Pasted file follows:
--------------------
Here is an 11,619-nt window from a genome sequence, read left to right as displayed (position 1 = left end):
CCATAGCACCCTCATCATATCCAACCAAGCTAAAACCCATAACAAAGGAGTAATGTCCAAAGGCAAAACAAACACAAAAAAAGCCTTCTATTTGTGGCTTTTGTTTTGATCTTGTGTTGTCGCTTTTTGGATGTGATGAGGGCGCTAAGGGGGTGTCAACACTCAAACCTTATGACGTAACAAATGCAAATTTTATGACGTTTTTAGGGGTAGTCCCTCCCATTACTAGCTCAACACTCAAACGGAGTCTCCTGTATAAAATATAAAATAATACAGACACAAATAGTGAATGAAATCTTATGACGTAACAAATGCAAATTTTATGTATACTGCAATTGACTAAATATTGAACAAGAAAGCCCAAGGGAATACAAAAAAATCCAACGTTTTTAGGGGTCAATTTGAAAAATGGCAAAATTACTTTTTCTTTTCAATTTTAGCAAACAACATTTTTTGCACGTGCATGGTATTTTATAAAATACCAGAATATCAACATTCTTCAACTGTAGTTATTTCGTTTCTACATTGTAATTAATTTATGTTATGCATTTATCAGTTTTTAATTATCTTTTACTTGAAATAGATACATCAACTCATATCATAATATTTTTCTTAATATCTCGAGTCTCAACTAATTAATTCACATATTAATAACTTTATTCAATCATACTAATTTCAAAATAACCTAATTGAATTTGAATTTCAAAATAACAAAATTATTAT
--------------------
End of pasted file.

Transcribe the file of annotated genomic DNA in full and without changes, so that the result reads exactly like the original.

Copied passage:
Here is an 11,619-nt window from a genome sequence, read left to right as displayed (position 1 = left end):
CCATAGCACCCTCATCATATCCAACCAAGCTAAAACCCATAACAAAGGAGTAATGTCCAAAGGCAAAACAAACACAAAAAAAGCCTTCTATTTGTGGCTTTTGTTTTGATCTTGTGTTGTCGCTTTTTGGATGTGATGAGGGCGCTAAGGGGGTGTCAACACTCAAACCTTATGACGTAACAAATGCAAATTTTATGACGTTTTTAGGGGTAGTCCCTCCCATTACTAGCTCAACACTCAAACGGAGTCTCCTGTATAAAATATAAAATAATACAGACACAAATAGTGAATGAAATCTTATGACGTAACAAATGCAAATTTTATGTATACTGCAATTGACTAAATATTGAACAAGAAAGCCCAAGGGAATACAAAAAAATCCAACGTTTTTAGGGGTCAATTTGAAAAATGGCAAAATTACTTTTTCTTTTCAATTTTAGCAAACAACATTTTTTGCACGTGCATGGTATTTTATAAAATACCAGAATATCAACATTCTTCAACTGTAGTTATTTCGTTTCTACATTGTAATTAATTTATGTTATGCATTTATCAGTTTTTAATTATCTTTTACTTGAAATAGATACATCAACTCATATCATAATATTTTTCTTAATATCTCGAGTCTCAACTAATTAATTCACATATTAATAACTTTATTCAATCATACTAATTTCAAAATAACCTAATTGAATTTGAATTTCAAAATAACAAAATTATTAT